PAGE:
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Embarrassment, it's how we grow.

The sting of embarrassment can last for decades.

PORTLAND, Maine — “I’ll go first,” Thomas Newkirk writes in the opening line of his book, “Embarrassment,” as he transports us back to his first grade class. His teacher had created a “rhythm band” by handing out sticks, bells and a triangle, and when she asked if anyone wanted to direct the musicians. Newkirk volunteered. Bad move. He had no idea what to do and simply kept pointing at the sticks as the other students clacked away with no sense of rhythm whatsoever. Finally, the teacher stopped the cacophony and Newkirk, as he puts it, slunk back to his place in the band.

The whole episode lasted perhaps 45 seconds, yet Newkirk remembers the sting of embarrassment as if it were yesterday. It was 62 years ago.

A colleague of Newkirk’s believes that we carry humiliation “with greater vividness than any other kind of memory, even positive ones.” Would anyone care to argue the point? Which do you remember more clearly from Little League—your slick fielding play that won the game, or the fly ball you dropped that lost the contest?

Newkirk looks at embarrassment from a number of angles and, as a retired professor of writing at the University of New Hampshire, he’s especially interested in how it shapes students and teachers. The impact is about the same for both: it silences them. Students in class won’t raise their hands to answer a question if they think others might make fun of what they’re going to say, and when teachers are struggling they tend not to ask for help.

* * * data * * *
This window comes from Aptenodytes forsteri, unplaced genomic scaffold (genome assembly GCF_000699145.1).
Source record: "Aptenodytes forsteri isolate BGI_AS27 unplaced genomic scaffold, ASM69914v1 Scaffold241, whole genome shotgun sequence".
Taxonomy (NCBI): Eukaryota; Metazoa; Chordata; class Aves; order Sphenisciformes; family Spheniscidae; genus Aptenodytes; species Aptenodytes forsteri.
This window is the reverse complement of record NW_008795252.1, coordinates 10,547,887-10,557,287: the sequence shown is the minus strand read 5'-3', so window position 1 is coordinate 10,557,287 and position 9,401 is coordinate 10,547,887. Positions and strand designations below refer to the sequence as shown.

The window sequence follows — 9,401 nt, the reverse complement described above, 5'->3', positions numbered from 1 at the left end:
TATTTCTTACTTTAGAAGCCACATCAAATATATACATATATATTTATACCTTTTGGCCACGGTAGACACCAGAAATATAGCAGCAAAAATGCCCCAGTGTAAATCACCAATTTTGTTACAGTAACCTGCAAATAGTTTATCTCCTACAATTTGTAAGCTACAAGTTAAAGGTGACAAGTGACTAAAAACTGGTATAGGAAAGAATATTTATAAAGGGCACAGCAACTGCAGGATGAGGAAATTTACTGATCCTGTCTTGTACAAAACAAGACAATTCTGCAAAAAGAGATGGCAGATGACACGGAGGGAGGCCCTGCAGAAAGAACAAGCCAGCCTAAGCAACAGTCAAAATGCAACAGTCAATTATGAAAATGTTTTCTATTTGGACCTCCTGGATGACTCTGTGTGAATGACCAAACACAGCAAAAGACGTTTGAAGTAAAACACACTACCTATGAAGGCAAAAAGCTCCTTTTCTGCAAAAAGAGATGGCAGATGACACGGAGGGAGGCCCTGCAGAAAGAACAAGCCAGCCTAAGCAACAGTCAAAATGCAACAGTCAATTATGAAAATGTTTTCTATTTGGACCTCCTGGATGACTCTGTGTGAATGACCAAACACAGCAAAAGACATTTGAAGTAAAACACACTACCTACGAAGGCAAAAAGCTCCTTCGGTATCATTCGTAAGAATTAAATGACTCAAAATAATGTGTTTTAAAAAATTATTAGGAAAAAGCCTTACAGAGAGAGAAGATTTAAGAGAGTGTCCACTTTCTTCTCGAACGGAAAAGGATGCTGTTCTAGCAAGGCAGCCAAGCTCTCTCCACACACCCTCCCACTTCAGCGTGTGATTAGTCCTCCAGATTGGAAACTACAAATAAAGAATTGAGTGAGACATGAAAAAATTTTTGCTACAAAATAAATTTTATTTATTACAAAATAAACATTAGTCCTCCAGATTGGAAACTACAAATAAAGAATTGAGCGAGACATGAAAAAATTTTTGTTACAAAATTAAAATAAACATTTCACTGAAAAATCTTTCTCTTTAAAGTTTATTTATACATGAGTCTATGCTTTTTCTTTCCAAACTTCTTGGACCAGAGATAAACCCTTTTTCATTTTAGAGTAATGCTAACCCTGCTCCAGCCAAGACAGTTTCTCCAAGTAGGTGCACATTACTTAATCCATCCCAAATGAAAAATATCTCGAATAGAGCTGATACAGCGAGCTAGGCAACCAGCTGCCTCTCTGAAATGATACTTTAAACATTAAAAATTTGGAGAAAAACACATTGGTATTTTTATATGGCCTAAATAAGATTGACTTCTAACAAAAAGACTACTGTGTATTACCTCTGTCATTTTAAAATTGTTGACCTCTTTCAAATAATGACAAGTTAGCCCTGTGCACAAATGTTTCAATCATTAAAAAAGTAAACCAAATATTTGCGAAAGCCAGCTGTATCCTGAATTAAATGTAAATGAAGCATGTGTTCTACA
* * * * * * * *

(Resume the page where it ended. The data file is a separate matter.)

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Toward the end of the book Newkirk offers some suggestions on how to slip the bonds of embarrassment. Athletes, who fail often and publicly, are especially adept at moving on from their mistakes. He tells the story of a coach who before practice would have her swimmers clear their negative thoughts by writing on a piece of paper something that was on their minds, something that was bothering them. “She had a waste basket that they would pass as they went into the pool,” Newkirk says. “They would crumple up the paper and put it in the waste basket.” The message: get rid of your baggage. Reset. Move on.

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